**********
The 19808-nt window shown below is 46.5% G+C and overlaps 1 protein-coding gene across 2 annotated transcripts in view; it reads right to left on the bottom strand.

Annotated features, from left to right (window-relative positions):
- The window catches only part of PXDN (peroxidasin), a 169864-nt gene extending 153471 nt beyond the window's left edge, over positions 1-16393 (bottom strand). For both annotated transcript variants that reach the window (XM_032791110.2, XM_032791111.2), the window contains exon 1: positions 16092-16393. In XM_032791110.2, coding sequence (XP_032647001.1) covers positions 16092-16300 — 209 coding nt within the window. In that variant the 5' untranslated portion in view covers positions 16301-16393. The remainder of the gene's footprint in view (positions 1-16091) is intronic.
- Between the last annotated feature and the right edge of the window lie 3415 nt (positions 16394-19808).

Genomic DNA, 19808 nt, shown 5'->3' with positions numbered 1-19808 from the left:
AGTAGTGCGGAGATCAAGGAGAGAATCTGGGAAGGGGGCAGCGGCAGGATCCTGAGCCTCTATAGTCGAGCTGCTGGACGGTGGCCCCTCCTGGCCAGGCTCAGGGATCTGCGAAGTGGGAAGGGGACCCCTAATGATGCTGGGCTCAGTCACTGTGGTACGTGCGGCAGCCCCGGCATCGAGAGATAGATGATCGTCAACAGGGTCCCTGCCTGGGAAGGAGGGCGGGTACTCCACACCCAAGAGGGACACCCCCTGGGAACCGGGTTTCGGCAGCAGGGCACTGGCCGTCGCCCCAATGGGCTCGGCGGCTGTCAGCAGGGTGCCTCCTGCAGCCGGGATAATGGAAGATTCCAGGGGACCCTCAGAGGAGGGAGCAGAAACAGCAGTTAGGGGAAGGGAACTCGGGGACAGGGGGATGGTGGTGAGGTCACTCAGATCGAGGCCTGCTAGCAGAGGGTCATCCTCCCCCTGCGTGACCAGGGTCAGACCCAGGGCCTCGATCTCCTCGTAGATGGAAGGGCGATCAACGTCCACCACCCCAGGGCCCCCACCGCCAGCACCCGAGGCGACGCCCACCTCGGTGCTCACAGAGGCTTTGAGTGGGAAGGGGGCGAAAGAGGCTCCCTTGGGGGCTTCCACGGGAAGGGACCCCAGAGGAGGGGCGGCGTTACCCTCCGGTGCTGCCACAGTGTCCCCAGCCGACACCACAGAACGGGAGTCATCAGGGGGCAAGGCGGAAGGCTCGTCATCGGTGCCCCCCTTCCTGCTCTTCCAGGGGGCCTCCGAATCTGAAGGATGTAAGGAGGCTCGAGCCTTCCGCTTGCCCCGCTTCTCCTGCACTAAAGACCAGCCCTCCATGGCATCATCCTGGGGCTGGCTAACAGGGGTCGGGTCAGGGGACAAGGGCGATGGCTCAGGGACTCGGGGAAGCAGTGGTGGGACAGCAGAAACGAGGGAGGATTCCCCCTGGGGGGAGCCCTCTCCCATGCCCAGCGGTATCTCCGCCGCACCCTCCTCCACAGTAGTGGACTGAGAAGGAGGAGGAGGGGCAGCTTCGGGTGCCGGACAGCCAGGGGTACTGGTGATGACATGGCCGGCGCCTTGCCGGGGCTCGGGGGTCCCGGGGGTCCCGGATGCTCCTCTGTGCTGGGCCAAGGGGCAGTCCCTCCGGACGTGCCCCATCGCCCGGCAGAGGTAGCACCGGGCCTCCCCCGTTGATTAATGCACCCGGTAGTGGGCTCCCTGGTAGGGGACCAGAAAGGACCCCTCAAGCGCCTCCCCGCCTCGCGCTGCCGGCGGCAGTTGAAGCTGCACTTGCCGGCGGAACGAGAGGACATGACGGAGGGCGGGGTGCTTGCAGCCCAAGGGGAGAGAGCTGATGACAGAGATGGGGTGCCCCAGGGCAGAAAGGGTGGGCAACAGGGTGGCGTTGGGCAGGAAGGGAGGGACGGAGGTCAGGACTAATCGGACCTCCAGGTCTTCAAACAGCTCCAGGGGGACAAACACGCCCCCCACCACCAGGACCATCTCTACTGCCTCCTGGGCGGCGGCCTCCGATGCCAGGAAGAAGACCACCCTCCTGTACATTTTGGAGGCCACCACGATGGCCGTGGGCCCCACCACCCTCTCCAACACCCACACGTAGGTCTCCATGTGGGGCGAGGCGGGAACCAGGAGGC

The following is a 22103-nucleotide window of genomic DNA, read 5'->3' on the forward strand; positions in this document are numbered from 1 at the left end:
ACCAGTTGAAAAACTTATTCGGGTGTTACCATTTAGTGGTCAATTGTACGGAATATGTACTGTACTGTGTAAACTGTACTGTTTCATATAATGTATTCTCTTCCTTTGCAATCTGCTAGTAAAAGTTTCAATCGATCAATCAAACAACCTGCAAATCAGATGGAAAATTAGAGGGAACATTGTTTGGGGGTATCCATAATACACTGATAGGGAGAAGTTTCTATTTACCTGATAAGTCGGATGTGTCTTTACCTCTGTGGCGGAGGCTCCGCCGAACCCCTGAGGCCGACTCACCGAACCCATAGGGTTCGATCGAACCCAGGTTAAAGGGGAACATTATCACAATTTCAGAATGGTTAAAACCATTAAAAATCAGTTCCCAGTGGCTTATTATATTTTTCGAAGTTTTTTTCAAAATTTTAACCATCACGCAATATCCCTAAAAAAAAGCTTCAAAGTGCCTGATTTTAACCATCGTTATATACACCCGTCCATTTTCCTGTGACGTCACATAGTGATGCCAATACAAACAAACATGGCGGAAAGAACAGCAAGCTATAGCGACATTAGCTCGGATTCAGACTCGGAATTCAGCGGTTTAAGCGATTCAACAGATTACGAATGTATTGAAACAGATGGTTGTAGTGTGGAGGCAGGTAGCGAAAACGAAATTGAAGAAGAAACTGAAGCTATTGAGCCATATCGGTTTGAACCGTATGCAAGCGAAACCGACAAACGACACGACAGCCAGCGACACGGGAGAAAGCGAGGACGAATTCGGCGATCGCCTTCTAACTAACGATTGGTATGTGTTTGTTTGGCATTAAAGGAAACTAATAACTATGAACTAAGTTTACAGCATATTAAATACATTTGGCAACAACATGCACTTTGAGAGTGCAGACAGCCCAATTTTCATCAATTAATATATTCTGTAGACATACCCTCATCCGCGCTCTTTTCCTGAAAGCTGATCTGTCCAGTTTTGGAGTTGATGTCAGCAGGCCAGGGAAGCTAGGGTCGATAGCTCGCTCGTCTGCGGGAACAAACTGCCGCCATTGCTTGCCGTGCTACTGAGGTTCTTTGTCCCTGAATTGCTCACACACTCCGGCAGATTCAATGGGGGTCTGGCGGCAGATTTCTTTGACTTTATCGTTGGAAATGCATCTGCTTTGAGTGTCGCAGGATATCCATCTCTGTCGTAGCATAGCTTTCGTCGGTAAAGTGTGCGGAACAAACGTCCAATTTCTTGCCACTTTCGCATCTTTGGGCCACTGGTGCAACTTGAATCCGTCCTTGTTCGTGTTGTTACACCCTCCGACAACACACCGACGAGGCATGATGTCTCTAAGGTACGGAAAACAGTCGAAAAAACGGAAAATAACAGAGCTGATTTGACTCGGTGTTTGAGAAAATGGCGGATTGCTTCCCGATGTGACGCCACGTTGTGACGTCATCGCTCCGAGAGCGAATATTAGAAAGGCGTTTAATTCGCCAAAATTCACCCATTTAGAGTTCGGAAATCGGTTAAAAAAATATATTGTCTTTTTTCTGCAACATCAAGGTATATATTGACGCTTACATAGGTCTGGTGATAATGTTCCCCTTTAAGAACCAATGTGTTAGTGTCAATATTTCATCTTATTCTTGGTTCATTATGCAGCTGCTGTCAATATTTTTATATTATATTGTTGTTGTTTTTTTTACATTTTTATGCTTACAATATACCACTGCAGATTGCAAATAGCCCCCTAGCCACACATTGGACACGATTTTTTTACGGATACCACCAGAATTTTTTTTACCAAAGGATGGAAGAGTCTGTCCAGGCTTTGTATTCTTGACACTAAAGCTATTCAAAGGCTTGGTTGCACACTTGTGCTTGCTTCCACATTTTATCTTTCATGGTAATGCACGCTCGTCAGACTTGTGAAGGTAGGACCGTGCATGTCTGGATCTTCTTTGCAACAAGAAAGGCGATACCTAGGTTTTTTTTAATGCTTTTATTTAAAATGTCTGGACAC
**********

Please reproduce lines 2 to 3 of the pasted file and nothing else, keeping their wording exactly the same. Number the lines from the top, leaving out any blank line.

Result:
Annotated features, from left to right (window-relative positions):
- The window catches only part of PXDN (peroxidasin), a 169864-nt gene extending 153471 nt beyond the window's left edge, over positions 1-16393 (bottom strand). For both annotated transcript variants that reach the window (XM_032791110.2, XM_032791111.2), the window contains exon 1: positions 16092-16393. In XM_032791110.2, coding sequence (XP_032647001.1) covers positions 16092-16300 — 209 coding nt within the window. In that variant the 5' untranslated portion in view covers positions 16301-16393. The remainder of the gene's footprint in view (positions 1-16091) is intronic.